There are few suppositions I would make, but one I think I am safe in making is that almost everyone, even if they have not seen any of the movies, has heard of Godzilla. Sometimes a force of destruction, sometimes the protector of Earth, he has represented everything from the atom bombs dropped at the end of World War II to the angry spirits of Japan's war dead. There are cartoons, there is anime, and there are (approaching) nearly 50 movies, both made in Japan and in the U.S.
It is a worldwide phenomenon that sprung from Japan in the 1950s. Influenced by such movies as the original King Kong, Ishiro Honda and his collaborators decided to make their own giant monster film, and Toho Studios decided to go with it. The movie ended up being one of the most expensive for the studio, but also one of the most profitable of 1954, along with such classics as The Seven Samurai. In addition it got dubbed, recut and had Raymond Burr inserted rather clumsily into it for an American audience. While it took away some of the impact of the film it still became a hit and helped spawn an entire menagerie of giant monsters in both the U.S. and Japan, even spreading the trend into Europe.
When ships begin to mysteriously disappear the Japanese Coast Guard begins to investigate. Eventually survivors make it back to Odo Island, followed by a mysterious creature that tramples a village during a typhoon. Salvage expert Hideto Ogata (Akira Takarada) and paleontologist Dr. Kyohei Yamane (Takashi Shimura) are sent to investigate. At first they find a radioactive footprint made by the animal, and soon the villagers and Dr. Yamane's daughter Emiko (Momoko Kochi) encounter the beast itself, a prehistoric monster that towers above a local hill.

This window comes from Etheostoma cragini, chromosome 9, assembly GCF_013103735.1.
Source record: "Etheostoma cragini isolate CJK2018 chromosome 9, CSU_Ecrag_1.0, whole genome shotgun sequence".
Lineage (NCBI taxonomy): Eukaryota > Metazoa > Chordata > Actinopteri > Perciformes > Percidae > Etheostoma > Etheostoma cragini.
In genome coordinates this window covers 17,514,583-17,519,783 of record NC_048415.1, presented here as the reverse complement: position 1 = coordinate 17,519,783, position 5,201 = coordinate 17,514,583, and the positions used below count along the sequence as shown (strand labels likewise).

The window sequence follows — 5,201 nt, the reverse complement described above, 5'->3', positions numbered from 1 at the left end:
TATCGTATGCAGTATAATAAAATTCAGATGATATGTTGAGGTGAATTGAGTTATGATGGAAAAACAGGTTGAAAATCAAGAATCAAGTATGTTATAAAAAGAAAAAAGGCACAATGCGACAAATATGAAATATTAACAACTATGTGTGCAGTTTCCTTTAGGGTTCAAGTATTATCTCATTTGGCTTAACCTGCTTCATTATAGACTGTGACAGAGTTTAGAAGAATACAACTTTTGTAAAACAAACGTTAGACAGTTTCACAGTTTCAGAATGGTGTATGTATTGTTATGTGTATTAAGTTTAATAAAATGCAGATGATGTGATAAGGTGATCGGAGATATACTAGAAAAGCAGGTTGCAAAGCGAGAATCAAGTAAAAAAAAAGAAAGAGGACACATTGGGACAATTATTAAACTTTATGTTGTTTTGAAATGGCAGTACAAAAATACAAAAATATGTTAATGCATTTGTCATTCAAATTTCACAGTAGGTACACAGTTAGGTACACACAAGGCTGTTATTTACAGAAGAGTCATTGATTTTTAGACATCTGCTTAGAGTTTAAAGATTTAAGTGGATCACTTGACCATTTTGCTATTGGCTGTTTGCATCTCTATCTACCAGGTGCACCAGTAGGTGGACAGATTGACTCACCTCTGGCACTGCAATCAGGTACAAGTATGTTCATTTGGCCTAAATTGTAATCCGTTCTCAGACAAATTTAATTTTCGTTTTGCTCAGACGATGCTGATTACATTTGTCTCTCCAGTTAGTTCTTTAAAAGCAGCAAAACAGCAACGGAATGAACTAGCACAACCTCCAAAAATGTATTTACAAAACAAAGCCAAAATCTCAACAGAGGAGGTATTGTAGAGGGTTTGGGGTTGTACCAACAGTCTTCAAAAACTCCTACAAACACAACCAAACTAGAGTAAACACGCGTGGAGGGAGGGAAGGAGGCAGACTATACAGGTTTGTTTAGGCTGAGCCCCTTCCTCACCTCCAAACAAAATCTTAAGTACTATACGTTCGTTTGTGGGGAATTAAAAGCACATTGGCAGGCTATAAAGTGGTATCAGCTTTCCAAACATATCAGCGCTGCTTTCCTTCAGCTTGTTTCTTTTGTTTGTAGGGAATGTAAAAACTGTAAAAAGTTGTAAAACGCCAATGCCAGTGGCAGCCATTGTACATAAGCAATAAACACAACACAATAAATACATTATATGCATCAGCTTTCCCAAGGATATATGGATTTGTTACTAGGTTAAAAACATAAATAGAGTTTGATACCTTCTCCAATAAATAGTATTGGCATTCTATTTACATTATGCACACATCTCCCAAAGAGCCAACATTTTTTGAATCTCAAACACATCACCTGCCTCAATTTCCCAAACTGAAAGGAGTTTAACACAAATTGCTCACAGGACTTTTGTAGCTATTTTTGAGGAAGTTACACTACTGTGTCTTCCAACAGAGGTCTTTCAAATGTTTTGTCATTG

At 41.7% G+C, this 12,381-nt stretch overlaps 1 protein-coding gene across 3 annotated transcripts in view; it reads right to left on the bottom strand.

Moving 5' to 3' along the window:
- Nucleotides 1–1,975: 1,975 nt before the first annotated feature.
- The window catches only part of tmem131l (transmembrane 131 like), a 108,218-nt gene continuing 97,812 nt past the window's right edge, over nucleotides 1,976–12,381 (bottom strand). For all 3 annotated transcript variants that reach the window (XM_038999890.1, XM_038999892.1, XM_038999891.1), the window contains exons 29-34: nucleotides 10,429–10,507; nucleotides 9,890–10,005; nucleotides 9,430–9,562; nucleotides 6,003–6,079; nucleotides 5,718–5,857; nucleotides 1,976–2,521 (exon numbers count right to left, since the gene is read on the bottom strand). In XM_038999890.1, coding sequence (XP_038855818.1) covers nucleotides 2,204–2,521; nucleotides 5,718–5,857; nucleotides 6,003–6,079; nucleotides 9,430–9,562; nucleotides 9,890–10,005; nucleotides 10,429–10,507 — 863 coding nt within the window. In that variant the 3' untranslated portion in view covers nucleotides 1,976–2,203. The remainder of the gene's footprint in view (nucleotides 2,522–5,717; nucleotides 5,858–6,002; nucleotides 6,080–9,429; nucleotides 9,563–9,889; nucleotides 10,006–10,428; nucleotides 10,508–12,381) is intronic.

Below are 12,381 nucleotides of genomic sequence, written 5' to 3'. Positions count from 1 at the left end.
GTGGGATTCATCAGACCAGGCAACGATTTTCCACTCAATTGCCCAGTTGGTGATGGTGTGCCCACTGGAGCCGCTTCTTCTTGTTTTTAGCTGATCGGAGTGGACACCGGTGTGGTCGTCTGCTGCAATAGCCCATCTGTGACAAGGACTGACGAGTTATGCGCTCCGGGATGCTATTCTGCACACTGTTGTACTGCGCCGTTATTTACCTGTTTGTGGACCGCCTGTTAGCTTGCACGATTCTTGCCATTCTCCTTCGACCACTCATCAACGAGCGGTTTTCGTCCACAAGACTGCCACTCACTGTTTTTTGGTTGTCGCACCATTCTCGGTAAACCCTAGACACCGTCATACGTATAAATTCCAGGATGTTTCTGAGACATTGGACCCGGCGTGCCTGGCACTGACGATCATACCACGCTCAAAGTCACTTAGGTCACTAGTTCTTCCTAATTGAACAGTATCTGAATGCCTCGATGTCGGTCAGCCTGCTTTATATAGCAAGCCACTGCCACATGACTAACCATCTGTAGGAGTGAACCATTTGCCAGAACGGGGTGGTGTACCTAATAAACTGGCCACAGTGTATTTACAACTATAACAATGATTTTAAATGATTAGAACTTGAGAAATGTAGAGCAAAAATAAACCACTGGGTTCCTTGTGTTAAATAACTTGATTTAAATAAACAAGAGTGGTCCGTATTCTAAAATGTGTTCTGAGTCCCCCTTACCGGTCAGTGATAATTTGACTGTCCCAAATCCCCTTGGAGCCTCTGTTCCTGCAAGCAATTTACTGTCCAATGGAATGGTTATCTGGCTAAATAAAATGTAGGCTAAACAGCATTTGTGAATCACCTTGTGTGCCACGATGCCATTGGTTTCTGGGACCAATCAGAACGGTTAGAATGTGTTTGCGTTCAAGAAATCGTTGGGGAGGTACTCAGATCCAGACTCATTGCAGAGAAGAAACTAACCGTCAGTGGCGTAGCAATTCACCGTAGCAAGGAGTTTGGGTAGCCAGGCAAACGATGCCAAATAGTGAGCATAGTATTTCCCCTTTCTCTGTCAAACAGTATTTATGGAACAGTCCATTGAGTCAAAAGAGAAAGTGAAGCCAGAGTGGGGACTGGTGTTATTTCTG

Yamane wants to study the creature but, because of the hazard it poses to shipping lanes, the Japanese government has other ideas. Their side wins out once Godzilla comes ashore on the mainland and causes major destruction to Tokyo, leading Emiko to reveal the secret project her one-time fiancé Dr. Daisuke Serizawa (Akihiko Herata) has been working on. While bullets, depth charges and rockets have all been ineffective against Godzilla, Serizawa's invention, the Oxygen Destroyer, may be the one thing that can stop the monster.
The original Japanese version of the movie played in Japanese-American theaters in 1954 before the English dub arrived. From then, until the early 2000s, the American version called Godzilla: King of the Monsters was the only one available. Since then the original Japanese version has been made available and it is definitely the preferable one. While even the American version made it clear that Godzilla was the result of testing of hydrogen bombs in the Pacific Ocean by the United States, and the destruction of Godzilla an allusion to that caused to Hiroshima and Nagasaki, the Japanese version is even clearer on that point. Discussions involve mention of Nagasaki as well as the state of post-war relations with the U.S. leading to Japan's reluctance to seek outside assistance against Godzilla.